Girl at War: A Novel

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For readers of The Tiger’s Wife and All the Light We Cannot See comes a powerful debut novel about a girl’s coming of age—and how her sense of family, friendship, love, and belonging is profoundly shaped by war.

NAMED ONE OF THE BEST BOOKS OF THE YEAR BY BOOKPAGE, BOOKLIST, AND ELECTRIC LITERATURE • ALEX AWARD WINNER • LOS ANGELES TIMES BOOK PRIZE FINALIST • LONGLISTED FOR THE BAILEYS WOMEN’S PRIZE FOR FICTION


Zagreb, 1991. Ana Jurić is a carefree ten-year-old, living with her family in a small apartment in Croatia’s capital. But that year, civil war breaks out across Yugoslavia, splintering Ana’s idyllic childhood. Daily life is altered by food rations and air raid drills, and soccer matches are replaced by sniper fire. Neighbors grow suspicious of one another, and Ana’s sense of safety starts to fray. When the war arrives at her doorstep, Ana must find her way in a dangerous world.

New York, 2001. Ana is now a college student in Manhattan. Though she’s tried to move on from her past, she can’t escape her memories of war—secrets she keeps even from those closest to her. Haunted by the events that forever changed her family, Ana returns to Croatia after a decade away, hoping to make peace with the place she once called home. As she faces her ghosts, she must come to terms with her country’s difficult history and the events that interrupted her childhood years before.

Moving back and forth through time, Girl at War is an honest, generous, brilliantly written novel that illuminates how history shapes the individual. Sara Nović fearlessly shows the impact of war on one young girl—and its legacy on all of us. It’s a debut by a writer who has stared into recent history to find a story that continues to resonate today.

Praise for Girl at War

“Outstanding . . . Girl at War performs the miracle of making the stories of broken lives in a distant country feel as large and universal as myth.”The New York Times Book Review (Editor’s Choice)

“[An] old-fashioned page-turner that will demand all of the reader’s attention, happily given. A debut novel that astonishes.”Vanity Fair

“Shattering . . . The book begins with what deserves to become one of contemporary literature’s more memorable opening lines. The sentences that follow are equally as lyrical as a folk lament and as taut as metal wire wrapped through an electrified fence.”USA Today
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About the author

Sara Nović is the author of the novel Girl at War, which won an American Library Association Award, was a Los Angeles Times Book Prize finalist, and is forthcoming in thirteen more languages. She holds an MFA in fiction and literary translation from Columbia University, and is an assistant professor of creative writing at Stockton University, a public liberal arts school in southern New Jersey. She lives in Philadelphia.
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Additional Information

Publisher
Random House
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Published on
May 12, 2015
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Pages
368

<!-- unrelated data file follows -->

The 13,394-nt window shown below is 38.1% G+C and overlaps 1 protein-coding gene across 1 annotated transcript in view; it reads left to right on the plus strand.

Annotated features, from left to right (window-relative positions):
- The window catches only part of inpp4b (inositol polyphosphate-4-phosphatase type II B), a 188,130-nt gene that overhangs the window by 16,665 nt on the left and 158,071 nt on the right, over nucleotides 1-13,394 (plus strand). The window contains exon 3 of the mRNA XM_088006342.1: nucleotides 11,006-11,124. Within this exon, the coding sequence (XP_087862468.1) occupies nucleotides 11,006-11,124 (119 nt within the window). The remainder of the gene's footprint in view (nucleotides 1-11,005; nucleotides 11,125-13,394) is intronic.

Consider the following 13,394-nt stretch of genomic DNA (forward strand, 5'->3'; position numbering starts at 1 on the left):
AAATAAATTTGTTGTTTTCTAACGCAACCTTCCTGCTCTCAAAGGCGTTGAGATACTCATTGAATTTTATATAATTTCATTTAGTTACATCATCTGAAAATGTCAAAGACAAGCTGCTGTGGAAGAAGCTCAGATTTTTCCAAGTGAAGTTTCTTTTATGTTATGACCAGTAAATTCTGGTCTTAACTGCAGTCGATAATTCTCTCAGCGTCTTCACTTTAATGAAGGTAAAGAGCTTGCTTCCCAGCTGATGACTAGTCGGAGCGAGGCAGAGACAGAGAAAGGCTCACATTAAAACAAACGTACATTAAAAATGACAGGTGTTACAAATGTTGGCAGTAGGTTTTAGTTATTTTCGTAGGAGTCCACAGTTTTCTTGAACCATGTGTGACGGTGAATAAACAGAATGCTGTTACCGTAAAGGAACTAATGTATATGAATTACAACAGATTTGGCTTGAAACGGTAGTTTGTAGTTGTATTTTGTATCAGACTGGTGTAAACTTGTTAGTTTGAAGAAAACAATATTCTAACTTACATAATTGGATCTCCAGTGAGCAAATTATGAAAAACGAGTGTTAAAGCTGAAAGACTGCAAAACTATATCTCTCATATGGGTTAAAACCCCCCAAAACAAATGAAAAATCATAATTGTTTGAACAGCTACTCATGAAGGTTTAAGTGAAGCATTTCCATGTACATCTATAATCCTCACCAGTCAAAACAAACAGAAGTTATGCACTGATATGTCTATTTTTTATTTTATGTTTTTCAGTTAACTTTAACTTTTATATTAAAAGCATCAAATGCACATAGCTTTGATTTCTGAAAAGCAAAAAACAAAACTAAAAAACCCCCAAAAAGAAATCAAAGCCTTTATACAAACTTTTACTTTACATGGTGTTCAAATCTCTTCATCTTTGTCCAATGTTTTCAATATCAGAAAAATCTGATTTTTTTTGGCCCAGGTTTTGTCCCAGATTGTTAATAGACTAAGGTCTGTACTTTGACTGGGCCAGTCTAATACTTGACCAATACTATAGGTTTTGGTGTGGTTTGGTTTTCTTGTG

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ISBN
9780812996357
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Features
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Language
English
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Genres
Fiction / Coming of Age
Fiction / Literary
Fiction / War & Military
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Content Protection
This content is DRM protected.
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Eligible for Family Library

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Anna Hope’s brilliant debut unfolds over the course of five days, as three women must deal with the aftershocks of World War I and its impact on the men in their lives.
 
Wake: 1) Emerge or cause to emerge from sleep. 2) Ritual for the dead. 3) Consequence or aftermath.
 
London, 1920. The city prepares to observe the two-year anniversary of Armistice Day with the burial of the unknown soldier. Many are still haunted by the war: Hettie, a dance instructress, lives at home with her mother and her brother, who is mute after his return from combat. One night Hettie meets a wealthy, educated man and finds herself smitten with him. But there is something distracted about him, something she cannot reach. . . . Evelyn works at the Pensions Exchange, through which thousands of men have claimed benefits from wounds or debilitating distress. Embittered by her own loss, she looks for solace in her adored brother, who has not been the same since he returned from the front. . . . Ada is beset by visions of her son on every street, convinced he is still alive. Helpless, her loving husband has withdrawn from her. Then one day a young man appears at her door, seemingly with notions to peddle, like hundreds of out-of-work veterans. But when he utters the name of her son, Ada is jolted to the core.
 
The lives of these three women are braided together, their stories gathering tremendous power as the ties that bind them become clear, and the body of the unknown soldier moves closer and closer to its final resting place.

Advance praise for Wake
 
“Hope’s unblinking prose is reminiscent of Vera Brittain’s classic memoir Testament of Youth in its depiction of the social and emotional fallout, particularly on women, of the Great War. . . . Hope reaches beyond the higher echelons of society to women of different social classes, all linked by their reluctance to bid goodbye to the world the conflict has shattered.”—The New York Times Book Review